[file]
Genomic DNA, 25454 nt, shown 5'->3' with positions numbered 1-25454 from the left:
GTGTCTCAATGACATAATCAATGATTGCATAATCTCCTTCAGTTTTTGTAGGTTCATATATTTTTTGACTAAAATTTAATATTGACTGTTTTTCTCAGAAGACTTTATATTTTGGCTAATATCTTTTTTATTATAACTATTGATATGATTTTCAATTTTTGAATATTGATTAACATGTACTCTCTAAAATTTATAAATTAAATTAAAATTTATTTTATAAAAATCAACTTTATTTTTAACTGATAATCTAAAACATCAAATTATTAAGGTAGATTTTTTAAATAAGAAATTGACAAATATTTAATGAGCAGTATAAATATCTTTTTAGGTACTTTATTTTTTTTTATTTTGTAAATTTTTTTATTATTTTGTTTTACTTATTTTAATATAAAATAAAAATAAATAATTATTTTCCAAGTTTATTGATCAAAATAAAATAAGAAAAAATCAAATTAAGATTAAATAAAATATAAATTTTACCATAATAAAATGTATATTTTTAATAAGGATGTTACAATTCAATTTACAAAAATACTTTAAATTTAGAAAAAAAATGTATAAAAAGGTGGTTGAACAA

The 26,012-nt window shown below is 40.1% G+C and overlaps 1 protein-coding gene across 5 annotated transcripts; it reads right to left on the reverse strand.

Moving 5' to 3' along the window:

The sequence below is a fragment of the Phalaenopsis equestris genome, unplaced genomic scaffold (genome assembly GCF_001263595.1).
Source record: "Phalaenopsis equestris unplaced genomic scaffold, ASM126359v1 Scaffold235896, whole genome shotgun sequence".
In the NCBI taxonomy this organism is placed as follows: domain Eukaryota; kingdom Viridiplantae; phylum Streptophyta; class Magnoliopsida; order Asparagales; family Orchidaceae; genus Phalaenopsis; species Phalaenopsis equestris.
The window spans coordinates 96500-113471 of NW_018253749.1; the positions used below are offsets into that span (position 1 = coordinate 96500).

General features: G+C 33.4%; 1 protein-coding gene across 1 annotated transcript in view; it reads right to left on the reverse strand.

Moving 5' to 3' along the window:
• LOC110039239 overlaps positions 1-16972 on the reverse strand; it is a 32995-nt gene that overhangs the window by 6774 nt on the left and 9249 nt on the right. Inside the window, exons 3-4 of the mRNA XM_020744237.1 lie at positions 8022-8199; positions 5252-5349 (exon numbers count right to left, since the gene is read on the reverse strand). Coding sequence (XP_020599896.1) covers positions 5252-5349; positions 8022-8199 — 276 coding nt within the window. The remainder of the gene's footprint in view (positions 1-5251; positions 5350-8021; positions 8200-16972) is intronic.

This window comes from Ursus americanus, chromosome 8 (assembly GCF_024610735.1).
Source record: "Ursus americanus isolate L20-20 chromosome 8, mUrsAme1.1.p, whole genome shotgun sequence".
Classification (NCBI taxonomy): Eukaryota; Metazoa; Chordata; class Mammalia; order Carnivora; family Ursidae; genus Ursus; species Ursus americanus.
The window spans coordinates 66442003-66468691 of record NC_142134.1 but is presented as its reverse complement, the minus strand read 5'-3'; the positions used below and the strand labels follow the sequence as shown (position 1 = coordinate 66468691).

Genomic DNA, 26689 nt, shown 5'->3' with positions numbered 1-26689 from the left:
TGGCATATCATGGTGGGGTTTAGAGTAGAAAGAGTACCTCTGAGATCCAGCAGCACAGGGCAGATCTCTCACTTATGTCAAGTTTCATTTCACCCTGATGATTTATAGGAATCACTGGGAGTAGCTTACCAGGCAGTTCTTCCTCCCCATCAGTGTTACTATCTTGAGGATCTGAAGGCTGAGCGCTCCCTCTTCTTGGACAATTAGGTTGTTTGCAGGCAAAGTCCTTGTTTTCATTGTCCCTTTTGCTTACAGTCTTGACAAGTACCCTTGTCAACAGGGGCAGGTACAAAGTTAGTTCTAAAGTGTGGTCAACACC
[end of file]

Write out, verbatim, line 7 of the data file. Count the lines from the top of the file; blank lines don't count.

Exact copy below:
In the NCBI taxonomy this organism is placed as follows: domain Eukaryota; kingdom Viridiplantae; phylum Streptophyta; class Magnoliopsida; order Asparagales; family Orchidaceae; genus Phalaenopsis; species Phalaenopsis equestris.